2. Each worker provides his or her own equipment, and is responsible for its transport and upkeep. Each worker will either have their own means of travelling between jobs (such as loading their mower into a van) or will only work within walking distance of their home. This policy seems harsh, but I do not think that it's unreasonable; they are making around $20 an hour, more money than the average teenager could dream of making at another job.

3. Employee retention is quite possible. I just graduated high school, and I know MANY people that would work for the business. Of course, upon realizing how tough the work is, many of them will decide not to do it. This job is not one that everyone could do. But I am confident that I will find a team of workers who is comfortable with more demanding work for better pay. For example, my little sister (who is a freshman in high school) just learned how to mow yesterday, and she mowed 5 lawns on that day!

4. If I, the leader of the business, do my job effectively, quality control should not be a huge issue. There are three reasons for this:
A. First of all, clients are quite forgiving, as long as I communicate well with them. For example, one time I simply forgot to mow a lawn (embarrassing), and I called the client as soon as I realized it, which was 5 days after I was supposed to mow it. I apologized profusely, took full responsibility, and offered to mow that day for half price. He was completely forgiving and even still paid full price.
B. I am in the process of writing a lawn care manual for my workers. It will tell them exactly what to do in great detail, and they will be expected to follow it exactly. Again, not just any teenager will be able to do this, but I am confident that a select few reliable workers will accept the greater demands for greater pay.
C. I have my family as a support cushion. My mom helps me manage the business and helps me pick up slack when I need to. She is even taking over the business for the autumn when I go off to college! Her, my brother, and my sister all love to mow.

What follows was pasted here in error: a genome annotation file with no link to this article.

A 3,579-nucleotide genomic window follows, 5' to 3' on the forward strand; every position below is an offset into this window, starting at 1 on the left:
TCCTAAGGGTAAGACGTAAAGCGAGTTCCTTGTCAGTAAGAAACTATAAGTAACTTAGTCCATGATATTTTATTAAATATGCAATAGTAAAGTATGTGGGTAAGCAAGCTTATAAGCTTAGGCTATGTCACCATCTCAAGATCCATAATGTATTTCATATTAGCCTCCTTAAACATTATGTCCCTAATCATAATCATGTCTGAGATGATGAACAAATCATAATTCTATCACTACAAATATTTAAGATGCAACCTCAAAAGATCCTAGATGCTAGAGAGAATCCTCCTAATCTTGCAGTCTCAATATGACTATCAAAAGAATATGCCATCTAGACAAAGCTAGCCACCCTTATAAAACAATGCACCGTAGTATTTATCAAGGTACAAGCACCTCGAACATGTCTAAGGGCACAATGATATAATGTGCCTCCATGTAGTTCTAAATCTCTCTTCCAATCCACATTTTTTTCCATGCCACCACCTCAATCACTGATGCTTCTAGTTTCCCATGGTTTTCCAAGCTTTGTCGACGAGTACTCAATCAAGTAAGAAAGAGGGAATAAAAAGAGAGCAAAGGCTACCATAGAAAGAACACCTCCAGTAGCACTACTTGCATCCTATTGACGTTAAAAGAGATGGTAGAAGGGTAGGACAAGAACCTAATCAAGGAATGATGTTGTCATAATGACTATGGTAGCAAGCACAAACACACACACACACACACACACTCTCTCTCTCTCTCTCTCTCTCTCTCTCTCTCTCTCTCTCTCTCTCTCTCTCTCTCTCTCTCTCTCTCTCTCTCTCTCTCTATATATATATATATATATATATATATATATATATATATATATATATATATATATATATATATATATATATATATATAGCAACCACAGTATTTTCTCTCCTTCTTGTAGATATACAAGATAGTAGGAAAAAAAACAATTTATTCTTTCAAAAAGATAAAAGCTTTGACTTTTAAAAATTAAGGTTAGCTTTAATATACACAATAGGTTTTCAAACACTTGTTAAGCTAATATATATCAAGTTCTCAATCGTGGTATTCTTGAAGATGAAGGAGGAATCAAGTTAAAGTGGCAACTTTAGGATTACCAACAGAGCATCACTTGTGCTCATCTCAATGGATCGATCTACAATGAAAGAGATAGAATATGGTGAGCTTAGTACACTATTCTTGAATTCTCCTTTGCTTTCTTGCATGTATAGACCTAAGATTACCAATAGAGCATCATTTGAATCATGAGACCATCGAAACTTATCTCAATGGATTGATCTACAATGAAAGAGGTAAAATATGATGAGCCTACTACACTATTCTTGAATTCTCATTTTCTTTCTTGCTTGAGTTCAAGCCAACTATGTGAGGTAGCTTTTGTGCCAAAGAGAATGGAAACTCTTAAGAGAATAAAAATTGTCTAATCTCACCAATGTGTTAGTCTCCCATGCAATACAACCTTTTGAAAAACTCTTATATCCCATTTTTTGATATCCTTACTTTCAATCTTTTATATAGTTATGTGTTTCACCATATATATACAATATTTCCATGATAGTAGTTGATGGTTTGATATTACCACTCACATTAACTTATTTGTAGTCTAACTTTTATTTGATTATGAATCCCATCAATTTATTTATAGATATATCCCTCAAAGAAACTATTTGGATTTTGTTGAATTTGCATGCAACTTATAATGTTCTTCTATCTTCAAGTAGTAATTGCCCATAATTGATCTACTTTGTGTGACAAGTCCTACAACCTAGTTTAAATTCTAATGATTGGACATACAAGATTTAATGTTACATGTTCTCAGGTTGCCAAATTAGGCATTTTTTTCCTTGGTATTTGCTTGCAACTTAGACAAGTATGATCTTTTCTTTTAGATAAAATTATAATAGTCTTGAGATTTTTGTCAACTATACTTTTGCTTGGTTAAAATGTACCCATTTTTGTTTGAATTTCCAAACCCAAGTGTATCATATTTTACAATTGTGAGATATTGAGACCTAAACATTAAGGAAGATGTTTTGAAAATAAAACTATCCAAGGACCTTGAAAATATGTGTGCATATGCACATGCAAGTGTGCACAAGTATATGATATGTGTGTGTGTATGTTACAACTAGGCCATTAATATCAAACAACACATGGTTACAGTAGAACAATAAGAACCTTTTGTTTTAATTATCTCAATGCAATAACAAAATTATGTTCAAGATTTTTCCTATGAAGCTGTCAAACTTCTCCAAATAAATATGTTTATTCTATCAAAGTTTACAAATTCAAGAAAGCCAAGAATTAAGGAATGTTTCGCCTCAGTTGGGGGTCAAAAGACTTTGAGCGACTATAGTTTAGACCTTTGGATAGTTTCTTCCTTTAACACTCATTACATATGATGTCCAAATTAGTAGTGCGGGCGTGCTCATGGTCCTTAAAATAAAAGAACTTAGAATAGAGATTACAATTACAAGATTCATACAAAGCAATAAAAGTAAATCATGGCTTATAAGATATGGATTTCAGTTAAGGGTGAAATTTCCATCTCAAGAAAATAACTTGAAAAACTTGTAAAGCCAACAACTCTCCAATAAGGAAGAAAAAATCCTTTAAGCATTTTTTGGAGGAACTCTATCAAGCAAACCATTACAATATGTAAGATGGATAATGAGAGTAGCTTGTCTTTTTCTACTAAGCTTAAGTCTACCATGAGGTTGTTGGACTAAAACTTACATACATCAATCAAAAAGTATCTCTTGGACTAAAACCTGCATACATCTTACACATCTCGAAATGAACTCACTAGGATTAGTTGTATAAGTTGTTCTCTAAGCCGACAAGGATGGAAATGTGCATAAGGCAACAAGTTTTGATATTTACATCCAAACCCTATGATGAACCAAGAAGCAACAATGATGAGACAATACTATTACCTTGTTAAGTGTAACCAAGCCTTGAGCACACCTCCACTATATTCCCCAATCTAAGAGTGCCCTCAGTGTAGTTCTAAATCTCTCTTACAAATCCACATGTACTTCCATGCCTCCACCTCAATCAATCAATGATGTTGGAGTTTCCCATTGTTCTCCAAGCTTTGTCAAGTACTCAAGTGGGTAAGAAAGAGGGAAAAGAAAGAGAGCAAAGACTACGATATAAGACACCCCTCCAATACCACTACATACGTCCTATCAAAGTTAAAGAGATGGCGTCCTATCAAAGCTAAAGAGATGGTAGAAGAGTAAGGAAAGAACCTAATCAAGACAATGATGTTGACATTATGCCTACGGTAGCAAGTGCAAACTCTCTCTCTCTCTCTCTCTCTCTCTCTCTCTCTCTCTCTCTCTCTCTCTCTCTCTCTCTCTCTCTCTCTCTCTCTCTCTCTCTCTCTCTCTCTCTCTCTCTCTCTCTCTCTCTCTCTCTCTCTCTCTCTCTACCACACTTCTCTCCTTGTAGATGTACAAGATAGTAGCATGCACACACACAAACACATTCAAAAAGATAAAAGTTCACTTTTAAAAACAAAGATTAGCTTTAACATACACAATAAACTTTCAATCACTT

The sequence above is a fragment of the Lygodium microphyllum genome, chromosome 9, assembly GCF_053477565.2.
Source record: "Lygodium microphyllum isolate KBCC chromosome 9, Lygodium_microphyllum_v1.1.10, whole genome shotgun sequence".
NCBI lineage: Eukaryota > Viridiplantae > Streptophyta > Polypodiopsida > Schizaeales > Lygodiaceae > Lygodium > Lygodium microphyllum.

4. This business will be rooted in the friendly relationship I have with each client. Some of my clients come outside to talk to me each time I'm there. They just love the idea of a young entrepreneur. One time when my mom was mowing a lawn (she mows when I need someone to, and she does it for charity), she started talking to a neighbor, and then another neighbor, and then another one. It was an odd social gathering. I believe that clients eat this social stuff up.
Forget my original suggestion. Your business model is seemingly not based in realty or any known sound business practices. I will save you the embarrassment of contacting score.org This organization really want to help people that are willing to help them self's.
easy-lift guy
  #25  
Old 06-23-2014, 04:39 PM
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1.) There is no "Under the table" in your business model.

2.) You would have to be a contractor, with your own insurance, and I have a feeling that it would be pretty pricey.

3.) Your starting to sound like a national....even brickman started out in the 30's as a small company and grew into a national contractor.

4.) Each individual will then have to have their own insurance underneath you. Their going to find it just as hard to find a carrier.